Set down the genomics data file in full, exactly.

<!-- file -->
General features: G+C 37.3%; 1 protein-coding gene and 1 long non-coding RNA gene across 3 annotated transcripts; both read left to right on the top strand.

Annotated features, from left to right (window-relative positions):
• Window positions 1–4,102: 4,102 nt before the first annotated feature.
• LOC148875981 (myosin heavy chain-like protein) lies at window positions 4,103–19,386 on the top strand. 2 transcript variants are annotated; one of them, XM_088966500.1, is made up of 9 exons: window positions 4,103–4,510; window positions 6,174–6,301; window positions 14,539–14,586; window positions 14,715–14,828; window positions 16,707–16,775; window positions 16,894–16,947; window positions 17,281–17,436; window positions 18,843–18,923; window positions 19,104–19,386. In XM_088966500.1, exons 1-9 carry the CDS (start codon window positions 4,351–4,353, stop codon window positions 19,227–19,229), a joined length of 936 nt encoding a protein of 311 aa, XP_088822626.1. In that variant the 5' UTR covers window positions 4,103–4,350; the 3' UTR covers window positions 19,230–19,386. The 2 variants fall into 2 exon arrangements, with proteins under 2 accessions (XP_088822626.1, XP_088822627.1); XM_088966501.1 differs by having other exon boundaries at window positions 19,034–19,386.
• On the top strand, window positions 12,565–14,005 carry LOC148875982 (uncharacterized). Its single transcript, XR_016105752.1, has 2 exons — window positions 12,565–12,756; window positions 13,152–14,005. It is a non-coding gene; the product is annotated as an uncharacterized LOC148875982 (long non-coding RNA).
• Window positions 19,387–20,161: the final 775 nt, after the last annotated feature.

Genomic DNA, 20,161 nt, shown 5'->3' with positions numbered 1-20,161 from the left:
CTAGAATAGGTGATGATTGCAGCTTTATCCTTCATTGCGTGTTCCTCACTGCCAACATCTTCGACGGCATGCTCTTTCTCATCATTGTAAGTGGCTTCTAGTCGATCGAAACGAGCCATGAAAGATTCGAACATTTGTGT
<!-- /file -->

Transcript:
General features: G+C 37.3%; 1 protein-coding gene and 1 long non-coding RNA gene across 3 annotated transcripts; both read left to right on the top strand.

Annotated features, from left to right (window-relative positions):
• Window positions 1–4,102: 4,102 nt before the first annotated feature.
• LOC148875981 (myosin heavy chain-like protein) lies at window positions 4,103–19,386 on the top strand. 2 transcript variants are annotated; one of them, XM_088966500.1, is made up of 9 exons: window positions 4,103–4,510; window positions 6,174–6,301; window positions 14,539–14,586; window positions 14,715–14,828; window positions 16,707–16,775; window positions 16,894–16,947; window positions 17,281–17,436; window positions 18,843–18,923; window positions 19,104–19,386. In XM_088966500.1, exons 1-9 carry the CDS (start codon window positions 4,351–4,353, stop codon window positions 19,227–19,229), a joined length of 936 nt encoding a protein of 311 aa, XP_088822626.1. In that variant the 5' UTR covers window positions 4,103–4,350; the 3' UTR covers window positions 19,230–19,386. The 2 variants fall into 2 exon arrangements, with proteins under 2 accessions (XP_088822626.1, XP_088822627.1); XM_088966501.1 differs by having other exon boundaries at window positions 19,034–19,386.
• On the top strand, window positions 12,565–14,005 carry LOC148875982 (uncharacterized). Its single transcript, XR_016105752.1, has 2 exons — window positions 12,565–12,756; window positions 13,152–14,005. It is a non-coding gene; the product is annotated as an uncharacterized LOC148875982 (long non-coding RNA).
• Window positions 19,387–20,161: the final 775 nt, after the last annotated feature.

Genomic DNA, 20,161 nt, shown 5'->3' with positions numbered 1-20,161 from the left:
CTAGAATAGGTGATGATTGCAGCTTTATCCTTCATTGCGTGTTCCTCACTGCCAACATCTTCGACGGCATGCTCTTTCTCATCATTGTAAGTGGCTTCTAGTCGATCGAAACGAGCCATGAAAGATTCGAACATTTGTGT